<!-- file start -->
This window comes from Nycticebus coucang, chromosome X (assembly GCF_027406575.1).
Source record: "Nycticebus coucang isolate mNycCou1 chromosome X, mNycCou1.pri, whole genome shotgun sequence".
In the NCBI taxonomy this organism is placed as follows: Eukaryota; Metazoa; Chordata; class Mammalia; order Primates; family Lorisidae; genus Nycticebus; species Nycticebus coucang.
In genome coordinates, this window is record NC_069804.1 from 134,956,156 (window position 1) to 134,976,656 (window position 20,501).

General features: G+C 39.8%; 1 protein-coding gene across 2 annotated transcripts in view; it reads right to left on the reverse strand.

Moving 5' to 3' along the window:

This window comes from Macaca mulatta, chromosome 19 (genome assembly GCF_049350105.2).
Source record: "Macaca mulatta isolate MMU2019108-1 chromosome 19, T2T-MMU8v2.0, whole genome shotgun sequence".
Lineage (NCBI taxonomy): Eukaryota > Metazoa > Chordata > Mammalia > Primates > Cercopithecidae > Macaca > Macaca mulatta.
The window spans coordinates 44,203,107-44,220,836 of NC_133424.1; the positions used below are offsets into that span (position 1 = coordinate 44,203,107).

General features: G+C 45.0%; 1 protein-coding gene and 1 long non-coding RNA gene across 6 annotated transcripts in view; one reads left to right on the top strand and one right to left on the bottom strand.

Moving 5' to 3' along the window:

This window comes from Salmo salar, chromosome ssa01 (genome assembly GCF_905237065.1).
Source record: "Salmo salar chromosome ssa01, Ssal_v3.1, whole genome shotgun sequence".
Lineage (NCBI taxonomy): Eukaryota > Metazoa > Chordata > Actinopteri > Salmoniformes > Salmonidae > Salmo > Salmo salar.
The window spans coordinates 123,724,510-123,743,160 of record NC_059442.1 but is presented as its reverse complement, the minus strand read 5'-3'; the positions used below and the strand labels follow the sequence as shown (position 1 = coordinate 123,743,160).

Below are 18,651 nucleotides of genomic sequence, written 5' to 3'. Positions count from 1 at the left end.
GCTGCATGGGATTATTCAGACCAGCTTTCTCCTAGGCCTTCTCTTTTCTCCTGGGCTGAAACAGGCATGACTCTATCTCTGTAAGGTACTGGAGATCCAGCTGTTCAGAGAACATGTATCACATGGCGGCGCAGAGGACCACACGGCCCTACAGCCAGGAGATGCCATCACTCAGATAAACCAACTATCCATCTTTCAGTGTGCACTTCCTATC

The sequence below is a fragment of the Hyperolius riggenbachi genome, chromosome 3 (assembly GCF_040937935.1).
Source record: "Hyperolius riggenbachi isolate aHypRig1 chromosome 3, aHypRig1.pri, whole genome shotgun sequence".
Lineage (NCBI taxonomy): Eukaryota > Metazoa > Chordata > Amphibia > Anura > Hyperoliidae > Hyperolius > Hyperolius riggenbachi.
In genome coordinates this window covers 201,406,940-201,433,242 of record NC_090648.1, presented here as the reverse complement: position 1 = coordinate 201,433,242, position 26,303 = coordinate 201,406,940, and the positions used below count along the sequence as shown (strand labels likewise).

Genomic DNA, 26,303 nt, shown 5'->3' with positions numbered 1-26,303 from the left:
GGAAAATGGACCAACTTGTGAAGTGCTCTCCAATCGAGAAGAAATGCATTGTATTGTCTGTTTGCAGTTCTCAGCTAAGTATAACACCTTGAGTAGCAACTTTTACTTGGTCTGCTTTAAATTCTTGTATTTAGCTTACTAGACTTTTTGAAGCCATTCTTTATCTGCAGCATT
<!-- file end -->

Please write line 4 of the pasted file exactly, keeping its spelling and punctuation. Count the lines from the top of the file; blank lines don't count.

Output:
In genome coordinates, this window is record NC_069804.1 from 134,956,156 (window position 1) to 134,976,656 (window position 20,501).